Sorry, an error occurred while loading the content.

## cyclicity theorem correction

Expand Messages
• I see some others have spotted the error already, but anyhow the CORRECTED THEOREM is that the residues relatively prime to modulus M form a cyclic
Message 1 of 2 , Jan 7, 2013
• 0 Attachment
I see some others have spotted the error already, but anyhow the

CORRECTED THEOREM
is that the residues relatively prime to modulus M
form a cyclic multiplicative group if and only if
M = 2*p^k or M=p^k or M=2 or M=4,
with k>=1 and p = odd prime.

The oversight in my proof was,
that there is only one, not two like usual, squareroots(1) mod 2,
Hence my chinese remaindering argument in the proof
does not yield extra squareroots for M=2*SomethingOdd.

Example: M=10=2*5, the powers of 3 generate: 1,3,9,7.

And golly, wikipedia already knew this theorem:
http://en.wikipedia.org/wiki/Multiplicative_group_of_integers_modulo_n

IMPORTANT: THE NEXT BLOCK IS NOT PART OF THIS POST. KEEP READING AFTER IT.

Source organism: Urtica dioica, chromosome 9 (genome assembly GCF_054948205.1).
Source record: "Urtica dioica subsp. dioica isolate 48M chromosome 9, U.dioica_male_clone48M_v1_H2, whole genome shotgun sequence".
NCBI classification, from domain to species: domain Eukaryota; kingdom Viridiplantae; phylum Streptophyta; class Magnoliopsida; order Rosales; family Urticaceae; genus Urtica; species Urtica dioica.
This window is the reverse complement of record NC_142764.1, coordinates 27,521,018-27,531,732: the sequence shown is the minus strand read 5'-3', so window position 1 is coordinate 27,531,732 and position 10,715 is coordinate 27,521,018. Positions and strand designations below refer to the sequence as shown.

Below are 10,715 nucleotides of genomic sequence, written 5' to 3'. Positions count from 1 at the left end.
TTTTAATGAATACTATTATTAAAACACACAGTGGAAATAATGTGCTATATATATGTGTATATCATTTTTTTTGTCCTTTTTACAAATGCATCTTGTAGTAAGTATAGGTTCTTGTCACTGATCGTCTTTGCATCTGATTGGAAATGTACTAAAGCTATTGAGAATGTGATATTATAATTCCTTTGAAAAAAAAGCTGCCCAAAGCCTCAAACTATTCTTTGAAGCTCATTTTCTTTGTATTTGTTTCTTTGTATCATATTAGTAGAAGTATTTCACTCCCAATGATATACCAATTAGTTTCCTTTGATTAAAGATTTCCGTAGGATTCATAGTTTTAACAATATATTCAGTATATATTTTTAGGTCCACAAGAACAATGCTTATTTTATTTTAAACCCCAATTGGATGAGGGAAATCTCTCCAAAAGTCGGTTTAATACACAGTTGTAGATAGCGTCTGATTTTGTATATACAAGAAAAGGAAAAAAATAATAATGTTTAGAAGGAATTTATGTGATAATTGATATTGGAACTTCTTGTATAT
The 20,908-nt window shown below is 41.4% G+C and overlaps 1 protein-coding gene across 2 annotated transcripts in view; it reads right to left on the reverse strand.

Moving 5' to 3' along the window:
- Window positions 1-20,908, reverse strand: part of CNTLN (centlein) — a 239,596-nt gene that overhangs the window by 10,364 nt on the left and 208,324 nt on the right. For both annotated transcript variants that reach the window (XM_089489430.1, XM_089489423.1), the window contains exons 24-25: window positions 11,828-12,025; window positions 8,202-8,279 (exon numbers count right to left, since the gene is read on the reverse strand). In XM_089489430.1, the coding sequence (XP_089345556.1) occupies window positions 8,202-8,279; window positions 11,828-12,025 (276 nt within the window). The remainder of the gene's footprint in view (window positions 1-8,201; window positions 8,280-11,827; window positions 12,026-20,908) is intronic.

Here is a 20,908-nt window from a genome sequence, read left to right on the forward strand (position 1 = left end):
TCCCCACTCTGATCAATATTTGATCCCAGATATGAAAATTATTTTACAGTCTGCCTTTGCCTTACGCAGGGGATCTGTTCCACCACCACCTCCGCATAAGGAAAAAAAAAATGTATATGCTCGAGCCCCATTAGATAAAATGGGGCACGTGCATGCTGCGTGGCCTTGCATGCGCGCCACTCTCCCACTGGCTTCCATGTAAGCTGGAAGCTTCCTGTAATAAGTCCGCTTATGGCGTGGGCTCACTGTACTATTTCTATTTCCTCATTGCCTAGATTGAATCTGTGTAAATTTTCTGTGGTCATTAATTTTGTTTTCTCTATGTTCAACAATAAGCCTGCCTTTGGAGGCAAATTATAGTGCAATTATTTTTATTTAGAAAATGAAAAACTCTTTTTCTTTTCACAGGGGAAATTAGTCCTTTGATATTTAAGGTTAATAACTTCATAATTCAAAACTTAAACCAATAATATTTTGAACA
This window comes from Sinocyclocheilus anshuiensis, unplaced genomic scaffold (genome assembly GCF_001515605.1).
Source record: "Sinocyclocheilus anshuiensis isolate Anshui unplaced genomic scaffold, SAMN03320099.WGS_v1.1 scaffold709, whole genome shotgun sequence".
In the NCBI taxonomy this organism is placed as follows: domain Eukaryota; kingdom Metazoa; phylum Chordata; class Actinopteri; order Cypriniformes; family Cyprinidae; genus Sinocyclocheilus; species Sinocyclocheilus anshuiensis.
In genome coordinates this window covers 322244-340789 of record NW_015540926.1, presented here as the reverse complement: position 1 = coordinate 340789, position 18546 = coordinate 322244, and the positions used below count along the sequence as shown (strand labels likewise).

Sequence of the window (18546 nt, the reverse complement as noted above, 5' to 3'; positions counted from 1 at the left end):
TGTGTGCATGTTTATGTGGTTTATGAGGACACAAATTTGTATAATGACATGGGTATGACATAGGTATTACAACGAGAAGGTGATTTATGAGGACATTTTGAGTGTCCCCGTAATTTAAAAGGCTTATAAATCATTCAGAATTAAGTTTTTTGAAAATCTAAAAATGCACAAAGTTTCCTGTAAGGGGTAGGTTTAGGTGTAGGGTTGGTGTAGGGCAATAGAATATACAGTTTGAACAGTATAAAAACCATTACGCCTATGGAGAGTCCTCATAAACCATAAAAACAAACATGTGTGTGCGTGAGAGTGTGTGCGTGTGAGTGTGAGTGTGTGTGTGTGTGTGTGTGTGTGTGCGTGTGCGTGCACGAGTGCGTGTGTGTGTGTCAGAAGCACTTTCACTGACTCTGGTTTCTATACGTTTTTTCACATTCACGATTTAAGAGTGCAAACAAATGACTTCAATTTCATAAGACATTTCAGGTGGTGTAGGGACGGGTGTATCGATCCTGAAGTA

http://en.wikipedia.org/wiki/Primitive_root_modulo_n
which Eric Weisstein cites as on page 209 of
D.M.Burton: The Order of an Integer Modulo N,
Primitive Roots for Primes, and
Composite Numbers Having Primitive Roots.
sections 8.1-8.3 in Elementary Number Theory, 4th ed. Dubuque, IA: William C. Brown Publishers (1989) pages 184-209.

What is more interesting, and also mentioned in this wikipedia article,
is the fact that if M is a power of 2, then the group is "almost cyclic"
specifically if M=2^k then the multiplicative group on the odd residues mod M
has structure
(cyclic 2^(k-2)) x (2).

Example: M=32.
powers of 3:
1,3,9,27,17,19,25,11,
generates exactly half the odd residues, and 5 is
a coset representative to get the other half.
Gauss proved this by showing 3 is always a generator.
• ... --Richard Brent pointed out this theorem was already shown by Gauss, and it is in D.Shanks: Solved & Unsolved problems, theorem 42 on page 92.
Message 2 of 2 , Jan 7, 2013
• 0 Attachment
> CORRECTED THEOREM
> is that the residues relatively prime to modulus M
> form a cyclic multiplicative group if and only if
> M = 2*p^k or M=p^k or M=2 or M=4,
> with k>=1 and p = odd prime.

--Richard Brent pointed out this theorem was already shown by Gauss, and
it is in D.Shanks: Solved & Unsolved problems, theorem 42 on page 92.
Your message has been successfully submitted and would be delivered to recipients shortly.